Home Secretary wins appeal against Lord Ordinary’s decision on application for leave to remain

The Home Secretary has successfully challenged a Scottish judge’s decision that her refusal of a Pakistani national’s application for leave to remain in the UK was unlawful.

The Lord Ordinary held that a rejection letter by the Secretary of State failed to consider whether refusal of leave to remain would amount to a “disproportionate interference” of the applicant’s family life with his wife, with whom he lived in Glasgow.

However, judges in the Inner House of the Court of Session held that the Lord Ordinary erred in concluding that the Secretary of State’s rejection of the application should be set aside.

Lord Menzies, Lady Smith and Lord McGhie heard that the petitioner Asif Ali Ashiq arrived in the UK illegally and had been here for up to a decade but had not been granted leave to enter or leave to remain.

He sought asylum when he was arrested for a road traffic offence in 2010, but his claim was rejected by the Secretary of State for the Home Department on four occasions and on appeal by two separate First–tier Tribunal judges.

The petitioner’s appeal to the First Tier Tribunal was refused after the Immigration Judge considered that although family life existed as between the petitioner and his wife – also a Pakistani national but not a British citizen, who was granted indefinite leave to remain in the UK in 2007 – it would not be breached if the petitioner were to be removed because, on the evidence before him, his wife would choose to accompany him.

The petitioner subsequently presented a fresh application to the Secretary of State which was, principally, another asylum claim but it included some fresh information in support of his article 8 claim.

Home Secretary Theresa May responded to the fresh application by letter dated 30 July 2012, rejecting the claim. This “first letter” expressly applied the relevant sections of the new Immigration Rules and, on that basis, concluded that removal of the petitioner would not be a disproportionate interference with his right to family life.

However, the letter did not include separate or express consideration of article 8 outwith the rules nor does the letter say, for instance, that that issue was addressed but it was concluded that all aspects of the family life claim had already been fully and properly assessed and the decision maker had, looking at matters without reference to the rules, still reached the same conclusion.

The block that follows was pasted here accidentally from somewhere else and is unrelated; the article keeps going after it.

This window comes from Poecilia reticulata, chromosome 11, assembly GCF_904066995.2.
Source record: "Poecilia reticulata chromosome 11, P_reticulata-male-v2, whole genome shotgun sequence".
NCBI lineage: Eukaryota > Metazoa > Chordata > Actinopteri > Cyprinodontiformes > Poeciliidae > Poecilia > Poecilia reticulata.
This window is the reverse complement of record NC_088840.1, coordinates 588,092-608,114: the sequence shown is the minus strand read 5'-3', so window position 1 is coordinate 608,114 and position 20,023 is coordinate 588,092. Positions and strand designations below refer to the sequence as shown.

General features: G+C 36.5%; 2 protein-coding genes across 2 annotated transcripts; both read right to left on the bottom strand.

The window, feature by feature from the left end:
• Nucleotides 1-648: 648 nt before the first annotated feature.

The Secretary of State’s “second letter”, dated 18 March 2013, provided a “further explanation” of why the fresh application had “no realistic prospects of success”.

The Lord Ordinary held that the Secretary of State, in her first letter, failed to consider the petitioner’s application outwith the rules; on any reading of the letter, it could not be said that she had considered, separately from the rules, whether refusal of leave to remain would be a disproportionate breach of article 8.

Counsel for the Secretary of State submitted to the Lord Ordinary that even if she had erred in that respect, it did not matter because it was “not a material error”, but the Lord Ordinary’s opinion was silent on that point.

The Lord Ordinary was also persuaded that the second letter did not cure the problem, as it could not be read as explanatory of what was in the mind of the decision maker at the time of the original decision letter and it also failed to represent a proper fresh consideration of the family life claim outside the rules.

The question for appeal court in the reclaiming motion was whether the Lord Ordinary erred when deciding that the Secretary of State’s rejection of the application should be set aside.

Delivering the opinion of the court, Lady Smith said: “We agree that the first letter does not provide the necessary assurance that the Secretary of State considered whether or not leave to remain should be granted outside the rules. She, accordingly, erred; she required to consider it because the two statements that accompanied the letter containing the fresh application did set out, albeit briefly, a family life claim that would not be covered by the rules.

“We do not, however, agree that the Lord Ordinary’s opinion shows that she went on to consider whether the error was a material one. She appears to have overlooked the need to do so.

“The Lord Ordinary ought, however, to have determined counsel for the Secretary of State’s submission that any failure in respect of the first letter was, in all the circumstances, immaterial. Had she done so, she would, we consider, have been bound to find that the failure alleged was immaterial, for the reasons explained below and, accordingly, also bound to dismiss the petition.”

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